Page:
A while back Takagi Sensei said to me ‘In the first half of Seishan there is never an end in any movement – the movement is always continuous’.
My initial reaction back then was ‘what is he talking about?’ ‘Of course we pause. Each sequence has a definite beginning and a definite end’. ‘We start by stepping and blocking with our left arm. After the block terminates we then punch with our right hand as we retract the left hand into a lower hikite position.’
No stopping? Another puzzle to solve……
I will attempt to address the ‘why’ of not stopping in this article. The ‘how’ is for another day not to mention I am not sure if my explanation will even make sense without my hands being on you or your hands on me.
Before we go into Seishan let me try this analogy on you.
Go to a wall. Face it. Put your arms on your side with your elbows tucked so you look like you are doing push ups against the wall.
Next push against the wall but when you do this push not from your shoulders or arms but drive from your legs. This part is a bit difficult to explain to people who have been doing seishan incorrectly for years but I will try. When we do the block or punch in Seishan we are not sourcing the power from our arms. We are sourcing them from our core. The power just happens to come out of our arms. Our arms are just a conduit. Our shoulders are just a conduit. It comes from our core (tanden) which is driven by the heads of our femur which in turn is driven by our legs. One leg slightly extends and the other slightly contracts (one leg unbows, the other leg bows) and the force cross bodies so that the right leg drives the left hand and the left leg drives the right hand. This is basic.
So most people will crank their legs rotating the heads of their femur as they bow on one leg and unbow on the other leg. Given that….they keep cranking until they run out of room to crank. You can only rotate clockwise so far…..or counter clockwise so far…..before your muscles stop twisting.
If they want to continue applying power they have stop the crank and then start cranking in the opposite direction. – until they run out of space to crank again…since your leg can rotate only so much before it stops rotating.
And that is how most of the people do Seishan.
Takagi Sensei’s admonition was against this type of movement. The fact that the force applied terminates because the bones can only rotate so much is a weakness from a martial standpoint.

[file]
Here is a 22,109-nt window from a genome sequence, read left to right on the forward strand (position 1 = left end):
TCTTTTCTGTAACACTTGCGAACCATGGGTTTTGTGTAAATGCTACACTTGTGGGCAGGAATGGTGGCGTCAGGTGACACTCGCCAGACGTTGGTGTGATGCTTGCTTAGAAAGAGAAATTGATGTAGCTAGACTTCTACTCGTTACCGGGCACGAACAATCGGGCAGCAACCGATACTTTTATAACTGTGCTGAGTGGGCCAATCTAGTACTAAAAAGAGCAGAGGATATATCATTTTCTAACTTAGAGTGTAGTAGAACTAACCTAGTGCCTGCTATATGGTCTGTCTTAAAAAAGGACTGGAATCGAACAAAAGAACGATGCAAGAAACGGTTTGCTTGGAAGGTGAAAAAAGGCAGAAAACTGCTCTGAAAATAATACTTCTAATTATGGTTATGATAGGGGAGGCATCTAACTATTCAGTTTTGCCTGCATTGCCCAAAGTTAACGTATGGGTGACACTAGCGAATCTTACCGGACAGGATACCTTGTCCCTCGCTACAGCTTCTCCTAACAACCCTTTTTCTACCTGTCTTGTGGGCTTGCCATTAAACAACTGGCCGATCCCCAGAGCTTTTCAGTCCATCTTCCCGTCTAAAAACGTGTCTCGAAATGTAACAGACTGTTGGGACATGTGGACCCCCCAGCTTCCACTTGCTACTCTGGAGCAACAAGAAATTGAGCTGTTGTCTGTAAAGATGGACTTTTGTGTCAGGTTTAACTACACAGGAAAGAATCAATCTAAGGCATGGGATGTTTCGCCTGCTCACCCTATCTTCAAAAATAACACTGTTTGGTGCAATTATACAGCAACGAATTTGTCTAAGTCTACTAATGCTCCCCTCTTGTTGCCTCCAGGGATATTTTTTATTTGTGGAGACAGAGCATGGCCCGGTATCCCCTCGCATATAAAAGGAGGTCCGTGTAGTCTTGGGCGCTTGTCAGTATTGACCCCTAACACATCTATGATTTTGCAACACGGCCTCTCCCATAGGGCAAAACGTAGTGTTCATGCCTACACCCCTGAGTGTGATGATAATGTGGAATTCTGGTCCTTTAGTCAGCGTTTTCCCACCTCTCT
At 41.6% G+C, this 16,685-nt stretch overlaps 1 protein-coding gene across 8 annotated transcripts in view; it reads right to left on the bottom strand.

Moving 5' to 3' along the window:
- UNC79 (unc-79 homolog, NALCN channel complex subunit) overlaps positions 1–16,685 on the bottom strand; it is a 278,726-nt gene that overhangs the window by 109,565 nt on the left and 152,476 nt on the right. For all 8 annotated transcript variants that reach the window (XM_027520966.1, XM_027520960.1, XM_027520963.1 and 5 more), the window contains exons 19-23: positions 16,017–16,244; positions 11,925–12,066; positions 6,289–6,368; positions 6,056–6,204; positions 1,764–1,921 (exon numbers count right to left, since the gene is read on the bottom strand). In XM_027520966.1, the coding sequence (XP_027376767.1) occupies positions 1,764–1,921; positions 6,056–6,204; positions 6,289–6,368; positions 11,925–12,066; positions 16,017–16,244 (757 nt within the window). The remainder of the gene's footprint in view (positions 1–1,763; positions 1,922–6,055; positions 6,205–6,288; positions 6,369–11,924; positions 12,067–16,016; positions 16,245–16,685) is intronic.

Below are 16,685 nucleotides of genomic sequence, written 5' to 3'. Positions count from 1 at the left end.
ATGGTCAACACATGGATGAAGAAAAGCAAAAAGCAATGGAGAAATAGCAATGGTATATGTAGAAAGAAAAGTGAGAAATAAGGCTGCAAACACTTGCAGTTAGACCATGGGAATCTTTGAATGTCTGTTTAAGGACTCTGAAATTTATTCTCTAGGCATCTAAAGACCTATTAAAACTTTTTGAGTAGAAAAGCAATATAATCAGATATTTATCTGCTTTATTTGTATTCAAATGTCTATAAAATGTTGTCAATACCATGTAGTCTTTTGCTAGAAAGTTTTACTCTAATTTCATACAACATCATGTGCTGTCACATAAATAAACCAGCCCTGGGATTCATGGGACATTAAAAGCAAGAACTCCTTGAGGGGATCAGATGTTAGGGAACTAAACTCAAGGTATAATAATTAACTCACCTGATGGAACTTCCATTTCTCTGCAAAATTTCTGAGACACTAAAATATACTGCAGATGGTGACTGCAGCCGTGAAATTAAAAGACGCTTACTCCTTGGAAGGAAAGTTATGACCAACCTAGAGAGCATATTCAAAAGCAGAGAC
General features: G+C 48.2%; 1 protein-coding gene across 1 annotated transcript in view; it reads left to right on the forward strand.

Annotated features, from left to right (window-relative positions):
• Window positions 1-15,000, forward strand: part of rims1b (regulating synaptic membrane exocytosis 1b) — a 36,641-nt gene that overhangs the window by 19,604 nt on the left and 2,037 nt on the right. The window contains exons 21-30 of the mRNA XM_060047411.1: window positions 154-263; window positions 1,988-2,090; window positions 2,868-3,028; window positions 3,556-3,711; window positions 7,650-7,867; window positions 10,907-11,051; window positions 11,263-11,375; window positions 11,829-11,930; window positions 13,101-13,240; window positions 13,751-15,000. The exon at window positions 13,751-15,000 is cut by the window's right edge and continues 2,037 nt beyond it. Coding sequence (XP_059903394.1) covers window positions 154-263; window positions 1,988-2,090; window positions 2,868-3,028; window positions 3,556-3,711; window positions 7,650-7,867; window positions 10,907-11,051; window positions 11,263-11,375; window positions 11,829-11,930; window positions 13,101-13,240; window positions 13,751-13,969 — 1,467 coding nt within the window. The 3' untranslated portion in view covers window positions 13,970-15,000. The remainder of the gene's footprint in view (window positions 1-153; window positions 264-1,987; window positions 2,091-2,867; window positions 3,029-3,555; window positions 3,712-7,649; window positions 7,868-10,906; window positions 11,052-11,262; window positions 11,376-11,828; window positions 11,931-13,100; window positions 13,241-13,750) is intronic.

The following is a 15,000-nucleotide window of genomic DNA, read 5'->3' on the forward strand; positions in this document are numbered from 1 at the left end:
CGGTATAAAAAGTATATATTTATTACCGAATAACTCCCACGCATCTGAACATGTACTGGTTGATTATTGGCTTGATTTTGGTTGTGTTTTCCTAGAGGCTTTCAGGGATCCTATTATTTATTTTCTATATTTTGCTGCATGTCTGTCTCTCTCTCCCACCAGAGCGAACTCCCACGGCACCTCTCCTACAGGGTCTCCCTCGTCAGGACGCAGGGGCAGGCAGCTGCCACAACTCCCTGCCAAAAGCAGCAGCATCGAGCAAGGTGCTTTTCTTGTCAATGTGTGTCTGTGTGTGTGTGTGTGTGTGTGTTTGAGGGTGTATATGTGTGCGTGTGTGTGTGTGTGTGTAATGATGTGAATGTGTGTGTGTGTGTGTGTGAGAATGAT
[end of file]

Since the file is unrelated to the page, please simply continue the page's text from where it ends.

That means you can push only so much before you run out of room and have to hit the reset button to go in the other direction. The moment you hit reset you temporarily turn the power off. You have created a gap in the power. Gap in power = death. (In martial arts context). In Japanese we say that we have created a ‘suki’ – an opening.
So how do we keep moving? Simple. Look at the head of the femur. (The head of the humorous is the same but let’s leave that for now.) The head of the femur is not flat. The head is rounded. It is actually half a sphere – a hemisphere. And because it is a hemisphere it can ‘gimbal’ in the hip socket.
Gimbal is the action the ball in the camera tripod makes as it rotates in the hole. It can turn from 0 to practically 180 degrees. And what happens when the platform with the hole moves? You can go beyond 180…..
The head of the femur can gimbal in the hip socket. Not only can it gimbal …..it can be trained to do a figure eight. The infinity symbol. The infinity symbol never ends. An object in a figure eight never stops moving yet it can return to the point of origin without the need to reset.
Taking this to its logical conclusion, you can apply continuous force from your tanden by utilizing this convenient property of the hemisphere by doing figure eights with the heads of your femur in your hip socket.
For those that speak my language the legs will continuously be bowing and unbowing as the heads of the femur run figure eight patterns in your hip socket thus generating continuous never ending force out your hand. Done properly there is never a gap in power, never a break in force, never an opportunity for suki.
This is what Takagi Sensei means when he says in the first half of Seishan the movement never stops.
The how? That’s the actual training, the place where the real fun starts.
Apparently I am making no sense to some of you so let me try this out.
If you look at my thighs from the front all you see is both thighs rotating clockwise together then counter clockwise together. It goes one way, then back the other way. BUT if you could look at it from a birds eye view and see how the heads of my femur are rotating you will see it doing figure eights...So the movement almost goes to one end then the head of the femur whips a figure eight and then the thighs start turning in the other direction because the head of the femur looped. Hence figure eight and no stopping.
Seishan and continuous movment
General discussions on Wado Ryu karate and associated martial arts.
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Seishan and continuous movment
1 post • Page 1 of 1